We all know that person who makes every discussion about themself. It could be as blatant as a man inserting his sprained ankle into a discussion by a group of women about difficult labor, or it could be as subtle as bringing up a financial loss from a real estate crash when the subject is the multi-generational impact of red-lining.
When the topic is about the impacts of racism and the response is to make the story about white people it is called “white centering”. Perhaps the most blatant example is when someone responds to “Black Lives Matter” with “All Lives Matter”. The effect is to silence the victims; to minimize their pain; to cause new, fresh injury.
Saying “all lives matter” is often an intentional effort to draw attention away from the impacts of racism, but white centering can also happen as a result of good intentions. White allies must be careful about attempting to show empathy through sharing what they perceive to be similar experiences.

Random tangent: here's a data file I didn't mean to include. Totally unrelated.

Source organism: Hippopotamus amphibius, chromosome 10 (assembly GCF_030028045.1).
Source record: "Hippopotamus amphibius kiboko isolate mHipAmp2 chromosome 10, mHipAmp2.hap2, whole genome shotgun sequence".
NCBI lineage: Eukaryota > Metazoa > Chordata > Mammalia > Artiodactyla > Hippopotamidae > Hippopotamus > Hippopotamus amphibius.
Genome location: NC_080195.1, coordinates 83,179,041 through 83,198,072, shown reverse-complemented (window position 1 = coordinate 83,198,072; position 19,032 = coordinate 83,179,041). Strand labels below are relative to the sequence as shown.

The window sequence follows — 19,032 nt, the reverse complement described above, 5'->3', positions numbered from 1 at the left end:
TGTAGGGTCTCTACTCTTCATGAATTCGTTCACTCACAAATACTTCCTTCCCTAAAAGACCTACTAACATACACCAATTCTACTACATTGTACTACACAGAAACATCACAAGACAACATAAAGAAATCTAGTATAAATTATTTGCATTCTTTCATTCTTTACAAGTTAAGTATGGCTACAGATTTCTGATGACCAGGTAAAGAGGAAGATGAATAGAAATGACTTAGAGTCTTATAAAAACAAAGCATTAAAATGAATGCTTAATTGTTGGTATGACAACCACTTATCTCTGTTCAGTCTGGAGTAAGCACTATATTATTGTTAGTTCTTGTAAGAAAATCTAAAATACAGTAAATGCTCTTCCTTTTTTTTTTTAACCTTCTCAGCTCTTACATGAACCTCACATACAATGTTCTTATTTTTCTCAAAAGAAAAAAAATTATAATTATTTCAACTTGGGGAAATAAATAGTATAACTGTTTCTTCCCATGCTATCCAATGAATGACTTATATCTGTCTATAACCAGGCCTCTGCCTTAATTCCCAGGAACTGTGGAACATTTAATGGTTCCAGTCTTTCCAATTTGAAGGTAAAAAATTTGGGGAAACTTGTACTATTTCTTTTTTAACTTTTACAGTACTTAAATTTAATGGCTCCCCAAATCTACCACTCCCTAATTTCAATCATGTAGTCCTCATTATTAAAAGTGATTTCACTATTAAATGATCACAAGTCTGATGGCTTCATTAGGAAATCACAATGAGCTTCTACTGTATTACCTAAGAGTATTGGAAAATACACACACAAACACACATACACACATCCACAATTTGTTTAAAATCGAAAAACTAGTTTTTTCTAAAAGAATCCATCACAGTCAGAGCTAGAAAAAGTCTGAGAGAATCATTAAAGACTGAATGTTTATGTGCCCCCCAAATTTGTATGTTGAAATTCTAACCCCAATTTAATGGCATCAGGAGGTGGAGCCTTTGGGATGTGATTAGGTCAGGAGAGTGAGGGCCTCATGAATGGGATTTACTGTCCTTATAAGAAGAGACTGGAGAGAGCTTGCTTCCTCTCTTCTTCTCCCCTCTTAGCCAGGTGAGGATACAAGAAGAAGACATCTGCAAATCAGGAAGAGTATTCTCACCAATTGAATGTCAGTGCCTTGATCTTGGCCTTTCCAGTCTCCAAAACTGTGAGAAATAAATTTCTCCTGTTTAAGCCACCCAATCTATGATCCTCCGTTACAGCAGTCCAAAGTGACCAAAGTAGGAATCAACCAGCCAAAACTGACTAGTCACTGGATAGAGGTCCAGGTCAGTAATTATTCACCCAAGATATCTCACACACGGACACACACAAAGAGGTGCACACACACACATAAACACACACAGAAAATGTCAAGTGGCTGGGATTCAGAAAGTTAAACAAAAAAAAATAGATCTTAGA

Perhaps one of the most difficult challenges we face in living up to our 8th Principle is how to not white-center our discussions, including the discussion about white centering. First U is a diverse community, not as diverse as we’d like, but diverse nonetheless. Every 8th principle minute, every racial justice discussion, every sermon, every activity must be undertaken with that knowledge. We must go to great pains to avoid linguistic assumptions about our composition.